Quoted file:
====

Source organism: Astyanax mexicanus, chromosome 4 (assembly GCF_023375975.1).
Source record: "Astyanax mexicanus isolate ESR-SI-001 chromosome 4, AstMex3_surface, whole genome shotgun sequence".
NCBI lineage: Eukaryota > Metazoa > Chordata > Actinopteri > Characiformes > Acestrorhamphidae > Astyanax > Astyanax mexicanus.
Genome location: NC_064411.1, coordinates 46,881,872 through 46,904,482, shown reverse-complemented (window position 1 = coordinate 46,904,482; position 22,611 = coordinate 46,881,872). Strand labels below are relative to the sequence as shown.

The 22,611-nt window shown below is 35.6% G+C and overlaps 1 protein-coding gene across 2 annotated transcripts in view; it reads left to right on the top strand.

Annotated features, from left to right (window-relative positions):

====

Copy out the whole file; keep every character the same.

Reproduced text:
Source organism: Astyanax mexicanus, chromosome 4 (assembly GCF_023375975.1).
Source record: "Astyanax mexicanus isolate ESR-SI-001 chromosome 4, AstMex3_surface, whole genome shotgun sequence".
NCBI lineage: Eukaryota > Metazoa > Chordata > Actinopteri > Characiformes > Acestrorhamphidae > Astyanax > Astyanax mexicanus.
Genome location: NC_064411.1, coordinates 46,881,872 through 46,904,482, shown reverse-complemented (window position 1 = coordinate 46,904,482; position 22,611 = coordinate 46,881,872). Strand labels below are relative to the sequence as shown.

The 22,611-nt window shown below is 35.6% G+C and overlaps 1 protein-coding gene across 2 annotated transcripts in view; it reads left to right on the top strand.

Annotated features, from left to right (window-relative positions):